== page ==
My Final Day at Ferry Farm

I started my week with a little digging at Ferry Farm on Monday, which turned out to be my last day in the field!  The interns have been working hard over the past couple of weeks, and had nearly every unit completed in this season’s excavation area when I arrived on Monday morning.  I was teamed up with Mallory, an excellent archaeologist and one of the interns at the site, who was working on the plowzone of a very interesting unit.  This unit shared its south wall with one that had been excavated last week and had yielded a circular pile of shells just below the plowzone.  The shell midden extended into our unit, so our task for the day was to take it down to the sub-plowzone level and uncover the rest of the feature.  This midden is just one of a few exciting features that have been uncovered at Ferry Farm recently.  Others include a posthole and other evidence of a building feature on the site, but the meaning of these finds won’t be fully understood until the site is finished and evaluated.

We began shoveling up the dirt in thin layers, which was more challenging than usual as there were deep utility trenches running through the units surrounding ours, so I struggled to find a safe place to stand as I worked.  One of these trenches ran directly through the center of our unit, so we also had to be careful not to knock too much dirt from our plowzone down into it.

As we were working, our field director, Laura Galke, asked Mallory and I if we could stop for a moment and help her and James take some measurements from the 2008 excavation region, which is the large area directly adjacent to our current excavation on the west side.  No map was ever drawn of the units and their features from that field season, so this year Laura has to map it so that their findings from that year can be interpreted and connected to our findings from this year.  To start this process, she needed exact measurements from specific points in the area taken with a theodolite, which is what she needed our help with.  My job was to hold the measuring tape directly over the starting point while Mallory and James pulled it to the points in the field and Laura collected the information.  It didn’t take long, but it was an interesting process to witness and I’m glad I was able to help out!

After the measurements were taken, Mallory and I returned to our unit and kept working.  We stopped to screen when we were about halfway through the plowzone, and discovered some very interesting artifacts when we did!  There were quite a few ceramics, including a piece of a rhenish chamber pot, some nails, a latch hook, a pipe stem with three incised lines going across the top, some pipe bowl fragments, a few prehistoric flakes, and one mysterious tooth that was roughly two inches long and badly discolored.  Our faunal expert, Katie, was even baffled by it, but she was able to confirm that it belonged to a large animal that fell somewhere between the size of a dog and a bear, and that it was very, very old.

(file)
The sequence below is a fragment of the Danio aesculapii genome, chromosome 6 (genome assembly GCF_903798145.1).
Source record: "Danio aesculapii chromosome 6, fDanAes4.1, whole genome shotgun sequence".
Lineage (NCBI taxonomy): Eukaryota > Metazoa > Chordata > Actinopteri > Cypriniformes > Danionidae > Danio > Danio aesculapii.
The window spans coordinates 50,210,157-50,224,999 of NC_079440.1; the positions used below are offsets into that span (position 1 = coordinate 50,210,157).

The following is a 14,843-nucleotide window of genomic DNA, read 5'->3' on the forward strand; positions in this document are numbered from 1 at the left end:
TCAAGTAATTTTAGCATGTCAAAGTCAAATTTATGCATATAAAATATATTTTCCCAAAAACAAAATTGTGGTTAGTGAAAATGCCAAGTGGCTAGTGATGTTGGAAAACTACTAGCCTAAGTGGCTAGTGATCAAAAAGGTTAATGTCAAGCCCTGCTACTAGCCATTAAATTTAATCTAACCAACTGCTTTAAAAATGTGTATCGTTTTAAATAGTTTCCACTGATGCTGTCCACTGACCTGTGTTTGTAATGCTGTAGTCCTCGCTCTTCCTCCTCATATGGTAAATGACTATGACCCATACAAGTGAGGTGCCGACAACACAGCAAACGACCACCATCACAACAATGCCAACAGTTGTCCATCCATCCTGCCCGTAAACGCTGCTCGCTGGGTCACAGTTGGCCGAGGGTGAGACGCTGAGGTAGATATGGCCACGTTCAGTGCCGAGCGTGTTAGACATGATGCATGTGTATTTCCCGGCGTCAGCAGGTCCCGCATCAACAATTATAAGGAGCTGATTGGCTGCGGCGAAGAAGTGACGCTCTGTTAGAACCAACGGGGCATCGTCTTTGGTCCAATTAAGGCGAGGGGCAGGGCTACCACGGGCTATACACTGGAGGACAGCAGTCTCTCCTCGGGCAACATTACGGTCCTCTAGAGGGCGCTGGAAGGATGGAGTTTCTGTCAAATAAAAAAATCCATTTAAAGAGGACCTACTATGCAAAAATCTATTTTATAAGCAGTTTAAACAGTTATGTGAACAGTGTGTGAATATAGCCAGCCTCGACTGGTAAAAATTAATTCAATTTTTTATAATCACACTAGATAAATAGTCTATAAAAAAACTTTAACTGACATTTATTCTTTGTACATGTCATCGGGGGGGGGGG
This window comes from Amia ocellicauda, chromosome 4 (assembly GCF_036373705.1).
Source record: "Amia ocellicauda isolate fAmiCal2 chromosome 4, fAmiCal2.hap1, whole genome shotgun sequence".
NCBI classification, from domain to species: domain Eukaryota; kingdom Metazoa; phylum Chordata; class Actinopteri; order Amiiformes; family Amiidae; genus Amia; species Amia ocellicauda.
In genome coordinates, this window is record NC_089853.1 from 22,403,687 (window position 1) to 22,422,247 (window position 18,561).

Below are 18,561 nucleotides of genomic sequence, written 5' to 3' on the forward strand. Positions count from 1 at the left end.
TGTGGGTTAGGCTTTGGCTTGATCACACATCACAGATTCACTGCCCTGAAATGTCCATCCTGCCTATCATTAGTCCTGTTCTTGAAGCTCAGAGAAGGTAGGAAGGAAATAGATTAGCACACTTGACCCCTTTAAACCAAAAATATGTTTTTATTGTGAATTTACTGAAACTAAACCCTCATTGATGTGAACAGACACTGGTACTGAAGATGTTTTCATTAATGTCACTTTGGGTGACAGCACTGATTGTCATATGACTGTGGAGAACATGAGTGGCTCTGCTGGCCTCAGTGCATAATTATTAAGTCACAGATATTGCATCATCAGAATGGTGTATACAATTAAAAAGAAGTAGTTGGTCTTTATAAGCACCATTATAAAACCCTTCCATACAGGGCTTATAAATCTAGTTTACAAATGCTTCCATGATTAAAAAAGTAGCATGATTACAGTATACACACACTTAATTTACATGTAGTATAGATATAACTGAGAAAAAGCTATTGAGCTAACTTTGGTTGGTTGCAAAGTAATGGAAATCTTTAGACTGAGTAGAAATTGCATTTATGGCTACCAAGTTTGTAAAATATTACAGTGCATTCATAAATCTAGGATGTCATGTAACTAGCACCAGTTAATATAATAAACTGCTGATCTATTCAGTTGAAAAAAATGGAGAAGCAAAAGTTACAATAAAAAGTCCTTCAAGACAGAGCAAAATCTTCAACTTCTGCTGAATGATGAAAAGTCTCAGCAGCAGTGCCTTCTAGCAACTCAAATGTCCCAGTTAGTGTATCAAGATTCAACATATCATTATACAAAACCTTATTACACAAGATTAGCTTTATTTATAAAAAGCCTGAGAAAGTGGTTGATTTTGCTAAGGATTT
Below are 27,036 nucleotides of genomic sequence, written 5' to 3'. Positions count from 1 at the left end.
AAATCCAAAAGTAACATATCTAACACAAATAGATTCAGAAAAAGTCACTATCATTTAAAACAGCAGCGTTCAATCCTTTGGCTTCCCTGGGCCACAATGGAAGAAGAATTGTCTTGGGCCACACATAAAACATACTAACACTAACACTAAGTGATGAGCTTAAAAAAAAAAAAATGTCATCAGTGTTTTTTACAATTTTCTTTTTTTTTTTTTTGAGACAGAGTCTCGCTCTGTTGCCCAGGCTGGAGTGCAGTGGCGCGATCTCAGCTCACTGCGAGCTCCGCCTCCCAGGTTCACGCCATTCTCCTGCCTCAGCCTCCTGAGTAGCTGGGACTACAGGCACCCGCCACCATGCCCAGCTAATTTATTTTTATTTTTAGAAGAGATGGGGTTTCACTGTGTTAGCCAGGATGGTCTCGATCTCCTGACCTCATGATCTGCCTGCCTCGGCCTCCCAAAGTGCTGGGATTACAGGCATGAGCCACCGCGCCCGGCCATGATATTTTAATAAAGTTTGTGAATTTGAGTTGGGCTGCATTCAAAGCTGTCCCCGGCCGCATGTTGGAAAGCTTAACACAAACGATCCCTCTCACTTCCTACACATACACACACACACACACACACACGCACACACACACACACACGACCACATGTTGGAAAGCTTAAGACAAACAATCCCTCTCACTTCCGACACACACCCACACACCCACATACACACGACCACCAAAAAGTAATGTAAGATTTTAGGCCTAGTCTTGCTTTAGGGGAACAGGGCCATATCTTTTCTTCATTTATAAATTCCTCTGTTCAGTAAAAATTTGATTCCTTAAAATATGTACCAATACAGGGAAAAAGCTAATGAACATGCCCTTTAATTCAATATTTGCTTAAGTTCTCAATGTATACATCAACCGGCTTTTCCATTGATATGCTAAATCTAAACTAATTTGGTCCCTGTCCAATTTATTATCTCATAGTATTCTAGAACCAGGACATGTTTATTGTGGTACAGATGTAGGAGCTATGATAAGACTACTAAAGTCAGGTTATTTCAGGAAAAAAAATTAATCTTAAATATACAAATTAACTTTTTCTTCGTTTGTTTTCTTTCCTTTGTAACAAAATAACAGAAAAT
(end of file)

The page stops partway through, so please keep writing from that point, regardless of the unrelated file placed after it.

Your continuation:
We had lunch after screening and then returned to the unit to continue digging.  At this point, the shell midden was becoming increasingly clear on the south end of the unit, so Mallory began carefully clearing the dirt around the shells with her trowel to define the boundaries of the feature.  Meanwhile, I worked on the other side of the unit, taking it all the way down to the sub-plowzone.  As I was working, I noticed a large bone fragment in one of the corners, so I carefully excavated around it with my trowel until I was able to remove it from the ground.  I took it to Katie, who told me it was most likely part of a pig femur, and pointed out that there were tiny tooth marks on one of the sides, which came from another small creature who had been nibbling on it.

Before long, Mallory and I had completely taken down the plowzone and uncovered the rest of the shell midden, which extended almost halfway into our unit.  We took our elevations, soil colors, measurements, and photograph and I began mapping the unit while Mallory screened the rest of the soil.  Dr. Means made a brief visit while I was working on the paperwork and said hello to everyone, and shortly after he left I finished my map and we officially closed the unit.  After that I helped James map his unit, and by the time we were finished it was time to close up.

I planned to return to the field on Thursday to help them close up the remaining units, but I found out on Wednesday evening that they had officially finished digging for the season and will be spending their final week working on mapping the 2008 region.  I was sad to learn that I won’t be returning to dig at Ferry Farm for the rest of the year, but I am so happy that I got to work there as much as I did this summer!  My experience at Ferry Farm has been incredible, and I want to thank everyone there, especially Dave Muraca, Laura Galke, James Nyman, and all of the interns for welcoming me and my fellow students, and for patiently guiding us through field school and allowing us to return when it was over!  I’m so glad that I came to Ferry Farm, and I hope that I can return again for the next field season!

The shell midden that Mallory and I excavated on my last day at Ferry Farm!

 

Though my fieldwork at Ferry Farm is over, I am still keeping busy as an intern for the Virtual Curation Unit!  I spent Tuesday with Dr. Means and Mariana Zechini at the Fairfax County archaeology lab, which you can read about at vcuarchaeology3d.wordpress.com/2012/07/27/a-fine-day-in-fairfax!

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